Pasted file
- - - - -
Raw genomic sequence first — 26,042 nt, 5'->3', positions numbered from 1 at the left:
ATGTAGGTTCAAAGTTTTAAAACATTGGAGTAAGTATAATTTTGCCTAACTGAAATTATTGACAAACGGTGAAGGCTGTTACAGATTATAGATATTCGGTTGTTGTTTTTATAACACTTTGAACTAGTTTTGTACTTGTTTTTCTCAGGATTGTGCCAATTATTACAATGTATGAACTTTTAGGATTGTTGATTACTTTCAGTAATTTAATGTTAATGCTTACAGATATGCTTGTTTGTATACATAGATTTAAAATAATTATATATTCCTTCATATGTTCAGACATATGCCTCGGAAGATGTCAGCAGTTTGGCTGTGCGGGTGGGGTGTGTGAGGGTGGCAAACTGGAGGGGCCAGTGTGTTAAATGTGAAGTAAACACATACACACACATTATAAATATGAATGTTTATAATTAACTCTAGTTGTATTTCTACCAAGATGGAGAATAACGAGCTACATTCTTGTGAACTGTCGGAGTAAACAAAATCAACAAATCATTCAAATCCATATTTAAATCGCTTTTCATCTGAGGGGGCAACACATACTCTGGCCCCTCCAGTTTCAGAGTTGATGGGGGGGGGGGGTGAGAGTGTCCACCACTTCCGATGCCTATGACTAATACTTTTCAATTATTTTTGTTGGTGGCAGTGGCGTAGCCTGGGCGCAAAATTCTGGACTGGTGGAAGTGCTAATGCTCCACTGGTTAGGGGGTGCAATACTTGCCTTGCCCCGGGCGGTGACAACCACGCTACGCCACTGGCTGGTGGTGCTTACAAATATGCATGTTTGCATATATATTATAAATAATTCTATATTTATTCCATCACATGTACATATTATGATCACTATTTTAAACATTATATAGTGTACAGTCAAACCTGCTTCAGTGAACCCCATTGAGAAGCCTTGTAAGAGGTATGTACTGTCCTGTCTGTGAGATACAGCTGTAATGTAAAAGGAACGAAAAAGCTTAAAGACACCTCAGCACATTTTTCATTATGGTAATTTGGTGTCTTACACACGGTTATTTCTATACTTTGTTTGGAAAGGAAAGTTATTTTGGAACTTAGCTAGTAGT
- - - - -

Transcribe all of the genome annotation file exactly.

Raw genomic sequence first — 26,042 nt, 5'->3', positions numbered from 1 at the left:
ATGTAGGTTCAAAGTTTTAAAACATTGGAGTAAGTATAATTTTGCCTAACTGAAATTATTGACAAACGGTGAAGGCTGTTACAGATTATAGATATTCGGTTGTTGTTTTTATAACACTTTGAACTAGTTTTGTACTTGTTTTTCTCAGGATTGTGCCAATTATTACAATGTATGAACTTTTAGGATTGTTGATTACTTTCAGTAATTTAATGTTAATGCTTACAGATATGCTTGTTTGTATACATAGATTTAAAATAATTATATATTCCTTCATATGTTCAGACATATGCCTCGGAAGATGTCAGCAGTTTGGCTGTGCGGGTGGGGTGTGTGAGGGTGGCAAACTGGAGGGGCCAGTGTGTTAAATGTGAAGTAAACACATACACACACATTATAAATATGAATGTTTATAATTAACTCTAGTTGTATTTCTACCAAGATGGAGAATAACGAGCTACATTCTTGTGAACTGTCGGAGTAAACAAAATCAACAAATCATTCAAATCCATATTTAAATCGCTTTTCATCTGAGGGGGCAACACATACTCTGGCCCCTCCAGTTTCAGAGTTGATGGGGGGGGGGGGTGAGAGTGTCCACCACTTCCGATGCCTATGACTAATACTTTTCAATTATTTTTGTTGGTGGCAGTGGCGTAGCCTGGGCGCAAAATTCTGGACTGGTGGAAGTGCTAATGCTCCACTGGTTAGGGGGTGCAATACTTGCCTTGCCCCGGGCGGTGACAACCACGCTACGCCACTGGCTGGTGGTGCTTACAAATATGCATGTTTGCATATATATTATAAATAATTCTATATTTATTCCATCACATGTACATATTATGATCACTATTTTAAACATTATATAGTGTACAGTCAAACCTGCTTCAGTGAACCCCATTGAGAAGCCTTGTAAGAGGTATGTACTGTCCTGTCTGTGAGATACAGCTGTAATGTAAAAGGAACGAAAAAGCTTAAAGACACCTCAGCACATTTTTCATTATGGTAATTTGGTGTCTTACACACGGTTATTTCTATACTTTGTTTGGAAAGGAAAGTTATTTTGGAACTTAGCTAGTAGT